February 16, 2012 § 11 Comments
Readers of The Quiet Way are familiar with my interest in time and the less obvious dimensions of the world we live in. Two weeks ago on Wednesday afternoon I decided to take advantage of the mild winter weather and take a drive down into central Ohio to visit some of the state’s fine prehistoric sites.
In Ohio, one doesn’t have to go very far on the modern landscape to find vestiges of prehistoric time. Thousands of prehistoric “Indian Mounds” dot our landscape. A small mound is located in the center of the Oak Hill Cemetery in Millersburg less than two miles from our farm. There is a larger mound in Paint Valley six or seven miles west of town. Our farm lies roughly on the terminus of the Wisconsinan glaciation, the last of the great ice sheets that covered North America during the Pleistocene era. Many of the landscape features around us are a direct result of that glaciation. Remnants of that ice may have still been here when people of the PaleoIndian culture butchered a mastodon roughly 10,000 years ago in the Martins Creek valley less than five miles to our northeast. None of these local sites are marked. You have to do a little research to find out where they are.
On this day, though, I was looking for mounds. Several mound building cultures have flourished and vanished from the Ohio landscape in the last three thousand years or so. I picked out a handful of places to visit from the book “Indian Mounds of the Middle Ohio Valley” and headed south. My first stop was the Porteus Mound south of the city of Coshocton. The size and shape of the Porteus mound suggest that it is a product of the Adena culture but no other identifying artifacts have been found to confirm its origin. This mound is not a public access site unless you consider the county road that cuts through the west side of it between the mound and the Muskingum River. The farmer who owns the land plows around the mound and there is a small marker at its base.
I continued down Route 16 to the Newark Earthworks which together form one of the largest geometric earthworks in the world and is on the United States tentative list of places to be nominated as a United Nations World Heritage Site. These are the work of the people of the Hopewell culture. Our family visited the Great Circle mound in Heath fifteen or twenty years ago when our sons were younger but we hadn’t driven over to the Octagon. The Great Circle Mound encloses nearly 26 acres and is roughly 1200 feet in diameter. Many of the features, particularly the connecting mounds, of the Newark Earthworks have been destroyed by virtue of the fact that Newark and Heath are built on top of them. A golf course/country club occupies the grounds of the Octagon and its associated features, a plus and a minus in that the grounds are well cared for and secure but of course at the expense of placing it off limits to those of us who are non-members and don’t wear spikes in our shoes. There is a small observation platform and pathway from the parking lot to it that is accessible during daylight hours. It is from the Octagon earthworks that early historical drawings show an avenue leaving the area toward the south, then southwest. Speculation has it that this was a road connecting the great Hopewell ceremonial centers in Newark to those in Chillicothe and perhaps beyond…The Great Hopewell Road.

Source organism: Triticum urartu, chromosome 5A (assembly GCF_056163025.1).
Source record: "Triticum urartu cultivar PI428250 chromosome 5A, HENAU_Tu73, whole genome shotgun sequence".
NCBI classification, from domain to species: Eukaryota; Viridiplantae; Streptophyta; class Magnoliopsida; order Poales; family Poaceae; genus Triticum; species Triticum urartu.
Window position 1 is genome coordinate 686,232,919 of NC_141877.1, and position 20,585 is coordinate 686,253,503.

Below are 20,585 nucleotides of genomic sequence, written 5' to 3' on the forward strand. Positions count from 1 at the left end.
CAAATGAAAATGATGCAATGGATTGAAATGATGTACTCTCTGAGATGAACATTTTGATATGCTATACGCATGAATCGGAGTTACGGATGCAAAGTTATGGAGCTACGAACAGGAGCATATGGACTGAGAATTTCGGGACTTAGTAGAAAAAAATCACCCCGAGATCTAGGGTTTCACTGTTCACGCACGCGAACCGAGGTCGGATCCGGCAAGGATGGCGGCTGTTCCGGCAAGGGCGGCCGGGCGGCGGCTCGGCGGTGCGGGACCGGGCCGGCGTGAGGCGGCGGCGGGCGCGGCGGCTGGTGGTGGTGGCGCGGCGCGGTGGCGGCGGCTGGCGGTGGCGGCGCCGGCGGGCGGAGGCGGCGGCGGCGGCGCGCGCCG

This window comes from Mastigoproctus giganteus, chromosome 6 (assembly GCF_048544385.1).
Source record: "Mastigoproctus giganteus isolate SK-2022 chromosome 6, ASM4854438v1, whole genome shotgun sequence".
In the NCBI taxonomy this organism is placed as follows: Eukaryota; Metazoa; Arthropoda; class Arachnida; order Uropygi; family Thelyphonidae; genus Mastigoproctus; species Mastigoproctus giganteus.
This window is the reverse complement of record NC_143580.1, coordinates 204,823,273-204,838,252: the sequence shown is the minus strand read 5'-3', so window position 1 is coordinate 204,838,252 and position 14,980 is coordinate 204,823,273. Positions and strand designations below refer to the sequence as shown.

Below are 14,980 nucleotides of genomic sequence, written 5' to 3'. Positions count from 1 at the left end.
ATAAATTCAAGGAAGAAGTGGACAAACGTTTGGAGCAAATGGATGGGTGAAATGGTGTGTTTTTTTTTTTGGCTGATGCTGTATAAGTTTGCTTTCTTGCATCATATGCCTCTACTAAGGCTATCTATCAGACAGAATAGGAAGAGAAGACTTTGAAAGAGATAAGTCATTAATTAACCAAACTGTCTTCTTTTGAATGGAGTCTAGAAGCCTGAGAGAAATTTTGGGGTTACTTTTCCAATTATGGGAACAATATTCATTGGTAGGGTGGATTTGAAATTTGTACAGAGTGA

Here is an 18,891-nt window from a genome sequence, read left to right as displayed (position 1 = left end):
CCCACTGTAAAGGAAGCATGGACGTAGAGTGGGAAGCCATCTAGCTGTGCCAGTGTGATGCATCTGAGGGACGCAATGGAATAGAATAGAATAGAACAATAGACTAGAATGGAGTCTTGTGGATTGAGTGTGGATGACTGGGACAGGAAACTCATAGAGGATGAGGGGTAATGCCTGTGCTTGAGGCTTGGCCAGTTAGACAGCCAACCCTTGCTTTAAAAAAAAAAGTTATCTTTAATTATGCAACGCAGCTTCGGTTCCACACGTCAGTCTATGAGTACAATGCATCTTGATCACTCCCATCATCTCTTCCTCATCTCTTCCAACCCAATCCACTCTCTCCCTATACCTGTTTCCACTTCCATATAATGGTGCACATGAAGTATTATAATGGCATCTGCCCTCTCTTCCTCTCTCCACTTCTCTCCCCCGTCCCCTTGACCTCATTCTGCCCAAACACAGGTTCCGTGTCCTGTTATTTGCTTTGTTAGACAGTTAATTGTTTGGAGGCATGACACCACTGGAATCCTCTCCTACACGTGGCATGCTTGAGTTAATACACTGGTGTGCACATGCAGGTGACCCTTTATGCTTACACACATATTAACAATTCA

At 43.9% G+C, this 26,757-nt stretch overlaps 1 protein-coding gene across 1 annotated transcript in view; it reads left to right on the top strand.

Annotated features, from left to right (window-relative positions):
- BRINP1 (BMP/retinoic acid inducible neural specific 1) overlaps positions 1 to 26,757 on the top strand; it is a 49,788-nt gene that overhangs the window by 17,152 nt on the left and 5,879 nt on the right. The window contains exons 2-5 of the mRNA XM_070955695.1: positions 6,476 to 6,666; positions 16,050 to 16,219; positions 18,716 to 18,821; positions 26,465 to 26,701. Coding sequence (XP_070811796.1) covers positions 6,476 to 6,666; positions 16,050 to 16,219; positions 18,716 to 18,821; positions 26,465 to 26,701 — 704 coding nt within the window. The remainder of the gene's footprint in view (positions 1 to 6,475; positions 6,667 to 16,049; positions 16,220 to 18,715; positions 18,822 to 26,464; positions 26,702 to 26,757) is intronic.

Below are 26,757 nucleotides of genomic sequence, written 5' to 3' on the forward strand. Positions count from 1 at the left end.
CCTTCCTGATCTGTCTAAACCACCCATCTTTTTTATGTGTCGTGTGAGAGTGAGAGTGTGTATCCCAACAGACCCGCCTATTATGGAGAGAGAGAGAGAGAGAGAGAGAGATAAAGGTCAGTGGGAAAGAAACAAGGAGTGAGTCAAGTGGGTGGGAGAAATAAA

My last destination before heading north for home was the Alligator mound in Granville. This mound is located in the middle of a cul-de-sac on top of a hill east of Granville in an upscale housing development. It is not a comfortable place to visit. My reference book emphasized that walking on the property was not permitted…I didn’t get out of my car but in retrospect now wish that I had. Contrary to what the book says you cannot see the mound well from the road.
By now the sun was setting and I headed for home. There are a number of other mound sites in southwestern Ohio that I want to visit this year but those will entail an overnight stay. As nice as the weather was on Wednesday, I think I will wait until warmer spring weather to make that trip.